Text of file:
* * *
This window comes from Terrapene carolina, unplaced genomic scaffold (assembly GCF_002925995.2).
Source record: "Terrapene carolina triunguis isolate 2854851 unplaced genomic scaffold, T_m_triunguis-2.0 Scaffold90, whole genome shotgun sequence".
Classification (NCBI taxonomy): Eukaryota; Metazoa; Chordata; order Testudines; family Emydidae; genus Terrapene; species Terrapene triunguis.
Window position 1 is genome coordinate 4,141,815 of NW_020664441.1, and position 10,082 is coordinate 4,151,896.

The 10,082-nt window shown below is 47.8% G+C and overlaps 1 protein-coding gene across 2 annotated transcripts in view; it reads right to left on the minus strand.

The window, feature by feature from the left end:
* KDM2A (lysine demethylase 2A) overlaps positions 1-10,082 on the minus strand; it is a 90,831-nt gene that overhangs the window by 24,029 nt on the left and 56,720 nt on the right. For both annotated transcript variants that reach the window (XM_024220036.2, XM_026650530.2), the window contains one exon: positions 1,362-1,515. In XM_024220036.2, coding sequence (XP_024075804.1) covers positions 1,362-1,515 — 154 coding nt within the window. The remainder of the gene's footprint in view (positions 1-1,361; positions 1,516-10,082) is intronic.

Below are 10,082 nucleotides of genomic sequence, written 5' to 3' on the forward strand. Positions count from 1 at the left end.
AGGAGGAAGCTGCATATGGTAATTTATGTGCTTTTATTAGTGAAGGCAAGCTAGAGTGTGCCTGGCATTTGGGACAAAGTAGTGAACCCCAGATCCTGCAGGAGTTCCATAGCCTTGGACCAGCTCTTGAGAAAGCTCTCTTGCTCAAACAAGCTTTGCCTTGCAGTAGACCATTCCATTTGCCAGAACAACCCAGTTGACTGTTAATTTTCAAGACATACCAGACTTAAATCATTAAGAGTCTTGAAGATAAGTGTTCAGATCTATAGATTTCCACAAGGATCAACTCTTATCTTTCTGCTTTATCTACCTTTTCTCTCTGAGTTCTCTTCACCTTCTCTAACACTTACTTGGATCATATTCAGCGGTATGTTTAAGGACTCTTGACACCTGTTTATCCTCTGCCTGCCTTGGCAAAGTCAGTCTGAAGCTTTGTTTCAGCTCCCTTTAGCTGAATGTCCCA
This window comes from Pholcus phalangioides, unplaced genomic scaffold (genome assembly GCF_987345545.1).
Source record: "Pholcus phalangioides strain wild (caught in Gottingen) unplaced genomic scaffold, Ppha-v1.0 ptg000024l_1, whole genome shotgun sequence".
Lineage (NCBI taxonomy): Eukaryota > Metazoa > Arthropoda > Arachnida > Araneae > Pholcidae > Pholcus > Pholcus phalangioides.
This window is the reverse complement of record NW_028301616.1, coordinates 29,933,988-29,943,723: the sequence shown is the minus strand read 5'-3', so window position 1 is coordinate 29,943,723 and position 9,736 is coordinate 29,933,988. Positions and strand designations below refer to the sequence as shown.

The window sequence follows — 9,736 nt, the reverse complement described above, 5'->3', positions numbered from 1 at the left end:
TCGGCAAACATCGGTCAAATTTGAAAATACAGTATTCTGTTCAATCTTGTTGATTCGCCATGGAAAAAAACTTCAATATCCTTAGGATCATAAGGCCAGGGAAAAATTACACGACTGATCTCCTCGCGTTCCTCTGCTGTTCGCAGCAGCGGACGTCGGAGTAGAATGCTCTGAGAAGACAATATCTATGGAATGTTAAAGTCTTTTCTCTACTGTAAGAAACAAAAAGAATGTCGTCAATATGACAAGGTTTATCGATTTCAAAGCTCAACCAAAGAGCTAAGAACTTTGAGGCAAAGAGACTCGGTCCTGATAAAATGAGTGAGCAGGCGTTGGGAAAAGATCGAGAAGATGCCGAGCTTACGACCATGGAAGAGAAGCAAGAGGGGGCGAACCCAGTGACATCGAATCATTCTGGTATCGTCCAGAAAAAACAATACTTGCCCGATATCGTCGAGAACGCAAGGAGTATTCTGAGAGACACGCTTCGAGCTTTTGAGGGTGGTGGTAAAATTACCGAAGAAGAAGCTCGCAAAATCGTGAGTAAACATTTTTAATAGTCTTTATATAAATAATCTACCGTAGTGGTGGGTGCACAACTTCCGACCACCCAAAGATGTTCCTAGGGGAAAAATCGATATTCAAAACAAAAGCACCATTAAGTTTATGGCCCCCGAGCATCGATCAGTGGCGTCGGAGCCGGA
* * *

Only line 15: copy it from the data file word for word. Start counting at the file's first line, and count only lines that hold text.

TCGGCAAACATCGGTCAAATTTGAAAATACAGTATTCTGTTCAATCTTGTTGATTCGCCATGGAAAAAAACTTCAATATCCTTAGGATCATAAGGCCAGGGAAAAATTACACGACTGATCTCCTCGCGTTCCTCTGCTGTTCGCAGCAGCGGACGTCGGAGTAGAATGCTCTGAGAAGACAATATCTATGGAATGTTAAAGTCTTTTCTCTACTGTAAGAAACAAAAAGAATGTCGTCAATATGACAAGGTTTATCGATTTCAAAGCTCAACCAAAGAGCTAAGAACTTTGAGGCAAAGAGACTCGGTCCTGATAAAATGAGTGAGCAGGCGTTGGGAAAAGATCGAGAAGATGCCGAGCTTACGACCATGGAAGAGAAGCAAGAGGGGGCGAACCCAGTGACATCGAATCATTCTGGTATCGTCCAGAAAAAACAATACTTGCCCGATATCGTCGAGAACGCAAGGAGTATTCTGAGAGACACGCTTCGAGCTTTTGAGGGTGGTGGTAAAATTACCGAAGAAGAAGCTCGCAAAATCGTGAGTAAACATTTTTAATAGTCTTTATATAAATAATCTACCGTAGTGGTGGGTGCACAACTTCCGACCACCCAAAGATGTTCCTAGGGGAAAAATCGATATTCAAAACAAAAGCACCATTAAGTTTATGGCCCCCGAGCATCGATCAGTGGCGTCGGAGCCGGA